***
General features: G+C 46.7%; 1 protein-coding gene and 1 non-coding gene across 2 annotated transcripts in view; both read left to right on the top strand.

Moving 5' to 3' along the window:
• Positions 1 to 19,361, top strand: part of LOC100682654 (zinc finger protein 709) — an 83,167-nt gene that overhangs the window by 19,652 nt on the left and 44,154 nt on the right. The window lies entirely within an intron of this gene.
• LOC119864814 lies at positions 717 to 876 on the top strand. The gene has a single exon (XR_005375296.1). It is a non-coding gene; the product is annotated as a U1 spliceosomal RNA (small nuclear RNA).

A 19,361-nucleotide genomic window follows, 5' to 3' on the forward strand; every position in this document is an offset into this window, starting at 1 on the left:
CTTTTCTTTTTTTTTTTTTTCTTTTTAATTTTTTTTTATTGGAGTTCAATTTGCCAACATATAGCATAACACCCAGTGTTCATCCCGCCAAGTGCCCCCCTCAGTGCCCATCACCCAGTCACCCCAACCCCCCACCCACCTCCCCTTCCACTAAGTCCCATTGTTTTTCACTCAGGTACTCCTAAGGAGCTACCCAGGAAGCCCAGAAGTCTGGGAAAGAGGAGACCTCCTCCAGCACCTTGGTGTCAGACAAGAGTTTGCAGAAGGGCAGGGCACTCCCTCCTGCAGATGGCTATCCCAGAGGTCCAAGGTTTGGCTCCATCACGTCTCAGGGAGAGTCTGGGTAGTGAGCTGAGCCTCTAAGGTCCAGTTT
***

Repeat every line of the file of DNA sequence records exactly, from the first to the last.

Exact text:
General features: G+C 46.7%; 1 protein-coding gene and 1 non-coding gene across 2 annotated transcripts in view; both read left to right on the top strand.

Moving 5' to 3' along the window:
• Positions 1 to 19,361, top strand: part of LOC100682654 (zinc finger protein 709) — an 83,167-nt gene that overhangs the window by 19,652 nt on the left and 44,154 nt on the right. The window lies entirely within an intron of this gene.
• LOC119864814 lies at positions 717 to 876 on the top strand. The gene has a single exon (XR_005375296.1). It is a non-coding gene; the product is annotated as a U1 spliceosomal RNA (small nuclear RNA).

A 19,361-nucleotide genomic window follows, 5' to 3' on the forward strand; every position in this document is an offset into this window, starting at 1 on the left:
CTTTTCTTTTTTTTTTTTTTCTTTTTAATTTTTTTTTATTGGAGTTCAATTTGCCAACATATAGCATAACACCCAGTGTTCATCCCGCCAAGTGCCCCCCTCAGTGCCCATCACCCAGTCACCCCAACCCCCCACCCACCTCCCCTTCCACTAAGTCCCATTGTTTTTCACTCAGGTACTCCTAAGGAGCTACCCAGGAAGCCCAGAAGTCTGGGAAAGAGGAGACCTCCTCCAGCACCTTGGTGTCAGACAAGAGTTTGCAGAAGGGCAGGGCACTCCCTCCTGCAGATGGCTATCCCAGAGGTCCAAGGTTTGGCTCCATCACGTCTCAGGGAGAGTCTGGGTAGTGAGCTGAGCCTCTAAGGTCCAGTTT